Several contracting laws are being waived by the Department of Homeland Security in order to speed up construction of 177 miles of fencing across the U.S.-Mexico border.
The move marks the first time that waivers — which have been previously used to bypass environmental impact reviews at the border — have been applied to federal procurement rules.
“We hope that will accelerate some of the construction that’s going along the southwest border,” Acting Homeland Security Secretary Chad Wolf told Fox News on Tuesday, stating that a waiver would allow the government “to speed up a lot of our contracts that the Army Corps has, anywhere from 30 to 45 to 60 days.”
The waiver, set to be published Thursday in the Federal Register, states that “the Acting Secretary of Homeland Security has determined, pursuant to law, that it is necessary to waive certain laws, regulations, and other legal requirements in order to ensure the expeditious construction of barriers and roads in the vicinity of the international land border in San Diego County, California, Imperial County, California, Yuma County, Arizona, Pima County, Arizona, Santa Cruz County, Arizona, Cochise County, Arizona, Luna County, New Mexico, Doña Ana County, New Mexico, El Paso County, Texas, Val Verde County, Texas, and Maverick County, Texas.”
Citing the Illegal Immigration Reform and Immigrant Responsibility Act of 1996, Wolf continued, “I hereby waive in their entirety, with respect to all contracting actions associated with the construction of physical barriers and roads (including, but not limited to, accessing the project areas, creating and using staging areas, the conduct of earthwork, excavation, fill, and site preparation, and installation and upkeep of physical barriers, roads, supporting elements, drainage, erosion controls, safety features, lighting, cameras, and sensors) in the project areas, all of the following statutes and regulations, including any legal requirements of, deriving from, or related to the subject of, the following statutes and regulations.”
- 10 U.S.C. 2304, which outlines requirements for competitive procedures in procurement
- 10 U.S.C. § 2304c, which outlines task and delivery order contracts
- 10 U.S.C. 2306a, which requires offerors, contractors, and subcontractors to make cost or pricing data available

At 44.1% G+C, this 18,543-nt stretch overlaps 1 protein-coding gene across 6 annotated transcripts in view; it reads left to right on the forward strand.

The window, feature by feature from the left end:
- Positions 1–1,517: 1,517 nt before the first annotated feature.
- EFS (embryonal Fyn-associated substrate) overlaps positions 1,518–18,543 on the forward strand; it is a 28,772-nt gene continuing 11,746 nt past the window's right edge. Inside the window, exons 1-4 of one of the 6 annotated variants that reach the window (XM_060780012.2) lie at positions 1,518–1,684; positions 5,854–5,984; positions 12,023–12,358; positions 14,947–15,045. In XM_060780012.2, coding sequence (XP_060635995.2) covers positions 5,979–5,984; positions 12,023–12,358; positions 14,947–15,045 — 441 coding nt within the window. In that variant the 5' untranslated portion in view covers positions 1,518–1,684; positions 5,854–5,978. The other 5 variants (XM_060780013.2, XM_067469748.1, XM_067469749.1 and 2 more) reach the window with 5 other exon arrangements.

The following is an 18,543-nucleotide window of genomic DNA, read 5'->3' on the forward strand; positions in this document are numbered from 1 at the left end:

- 10 U.S.C. 2305(a)-(c) and (e)-(f), dealing with proper planning, solicitation, evaluation, and award procedures
- Section 813 of Public Law 114-328, as amended by Section 822 of Public Law 115-91 (National Defense Authorization Act use of lowest price technically acceptable source selection process)
- 15 U.S.C. 657q, consolidation of contract requirements
- 48 CFR 17.205, which outlines what the contracting officer must justify in writing
- 48 CFR 17.207, exercise of options
- 10 U.S.C. 2305a(b)-(e), design-build selection procedures
- 48 CFR 22.404-5, expiration of project wage determinations
- 48 CFR 28.102-1(c), which requires that “the contractor shall furnish all bonds or alternative payment protection, including any necessary reinsurance agreements, before receiving a notice to proceed with the work or being allowed to start work”
“Working closely with the Army Corps of Engineers and Department of Defense, the Department of Homeland Security is exercising its Congressionally-granted authority to waive procurement regulations in six high-traffic border sectors, which will allow us to use already vetted and experienced contractors to build an additional 177 miles of new border wall system,” said DHS spokeswoman Heather Swift.
House Homeland Security Committee Chairman Bennie Thompson (D-Miss.) noted that procurement laws are “meant to protect taxpayers from government waste, fraud, and abuse,” and added that the president’s “cronies are likely to be the beneficiaries, while we are left overpaying for border wall that doesn’t work or, as we saw recently, literally falls over.”
“This waiver is another example of bait and switch by the president,” Thompson said. “If he really cared about stopping the drugs that are killing our kids, he’d strengthen ports of entry because that’s where 90 percent of opioids are entering this country.”